Iranian Foreign Minister Hossein Amir-Abdollahian will visit China on Friday to deepen the “comprehensive strategic partnership” the two countries signed last year. Growing Sino-Iranian security cooperation represents a serious threat to core U.S., Israeli, and Gulf Arab security interests. To address them, the Biden administration needs to take several urgent steps now.
Chinese foreign ministry spokesperson Wang Wenbin confirmed Tuesday that Amir-Abdollahian will visit China on Friday, reiterating that “China is ready to work with Iran to further deepen the China-Iran comprehensive strategic partnership.”
The 25-year strategic partnership, which Beijing and Tehran signed in March 2021, offers major benefits for two U.S. adversaries united in their opposition to the United States and to the rule of law. By building relations with Iran, China strengthens its foothold in the Middle East, undermines the United States, and further secures access to Iranian oil and other important commodities. For its part, Iran will get billions of dollars in Chinese energy and infrastructure investment, undercutting the effectiveness of U.S. sanctions against the regime.
Much of Beijing and Tehran’s cooperation focuses on economic and diplomatic ties. Indeed, the Chinese- and Russian-led Shanghai Cooperation Organization decided unanimously last September to elevate Iran to full membership.
It would be a mistake, however, to miss the security implications of the Sino-Iranian relationship.
For one thing, China’s purchase of Iranian energy and willingness to invest in Iran will have at least two negative security impacts that will get worse with time. First, Chinese investment will provide economic stimulus and revenue for Iran. If past is prologue, Tehran will use a significant portion of that additional revenue to build its missile and drone arsenal, advance its nuclear program, export terrorism, and attack its neighbors.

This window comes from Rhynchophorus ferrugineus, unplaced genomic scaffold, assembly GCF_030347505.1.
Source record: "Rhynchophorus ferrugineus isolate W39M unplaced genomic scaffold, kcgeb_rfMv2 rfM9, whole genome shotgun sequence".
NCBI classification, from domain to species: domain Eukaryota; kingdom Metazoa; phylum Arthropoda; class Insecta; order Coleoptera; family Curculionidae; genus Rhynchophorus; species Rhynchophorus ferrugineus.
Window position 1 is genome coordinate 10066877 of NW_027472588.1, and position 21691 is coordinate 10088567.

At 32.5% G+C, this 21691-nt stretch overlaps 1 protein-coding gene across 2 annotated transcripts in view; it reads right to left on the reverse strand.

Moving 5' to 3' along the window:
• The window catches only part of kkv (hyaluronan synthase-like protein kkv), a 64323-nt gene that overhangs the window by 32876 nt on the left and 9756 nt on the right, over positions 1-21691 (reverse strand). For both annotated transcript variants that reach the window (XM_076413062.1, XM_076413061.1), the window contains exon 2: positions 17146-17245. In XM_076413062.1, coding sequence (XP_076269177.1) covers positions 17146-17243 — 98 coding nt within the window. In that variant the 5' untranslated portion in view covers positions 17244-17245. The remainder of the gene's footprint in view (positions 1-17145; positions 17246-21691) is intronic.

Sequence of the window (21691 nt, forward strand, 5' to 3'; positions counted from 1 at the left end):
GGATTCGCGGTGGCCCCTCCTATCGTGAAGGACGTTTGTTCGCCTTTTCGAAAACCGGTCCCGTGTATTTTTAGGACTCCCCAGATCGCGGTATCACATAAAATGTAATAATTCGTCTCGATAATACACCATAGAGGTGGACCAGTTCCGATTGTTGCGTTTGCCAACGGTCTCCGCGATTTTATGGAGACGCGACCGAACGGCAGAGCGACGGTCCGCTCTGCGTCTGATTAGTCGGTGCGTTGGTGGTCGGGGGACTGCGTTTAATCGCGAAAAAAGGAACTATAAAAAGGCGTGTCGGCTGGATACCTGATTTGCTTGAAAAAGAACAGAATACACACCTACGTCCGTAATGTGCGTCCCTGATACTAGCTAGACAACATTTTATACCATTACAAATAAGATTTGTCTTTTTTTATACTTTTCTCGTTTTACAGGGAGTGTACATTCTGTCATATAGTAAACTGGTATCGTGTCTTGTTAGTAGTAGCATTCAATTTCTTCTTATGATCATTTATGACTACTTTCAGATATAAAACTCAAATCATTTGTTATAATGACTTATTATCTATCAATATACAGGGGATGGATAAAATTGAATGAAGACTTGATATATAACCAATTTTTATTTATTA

More broadly, additional Chinese investment will increasingly mitigate the effectiveness of U.S. sanctions against Iran. That will have the effect of intensifying Iranian intransigence in any negotiations regarding its nuclear program. China’s backing also increases the chances that diplomacy will fail and U.S. and/or Israeli military action may be required to prevent Iran from acquiring nuclear weapons.
Furthermore, while the final terms of the strategic partnership agreement remain secret, a leaked copy of the agreement, labeled “final version,” called for China and Iran to conduct combined military training, exercises, weapons development, and intelligence sharing. That should make the United States, Israel, Saudi Arabia, and the United Arab Emirates sit up and take note.
Increased Sino-Iranian military cooperation could, over time, significantly improve Iranian military capability. If Iranian forces were to acquire improved anti-access/area-denial capabilities from China, Tehran may come to believe it could deter or defend against an attack designed to halt an Iranian sprint to a nuclear weapons capability. That perception in Tehran could make an Iranian nuclear breakout both more likely and more difficult to stop.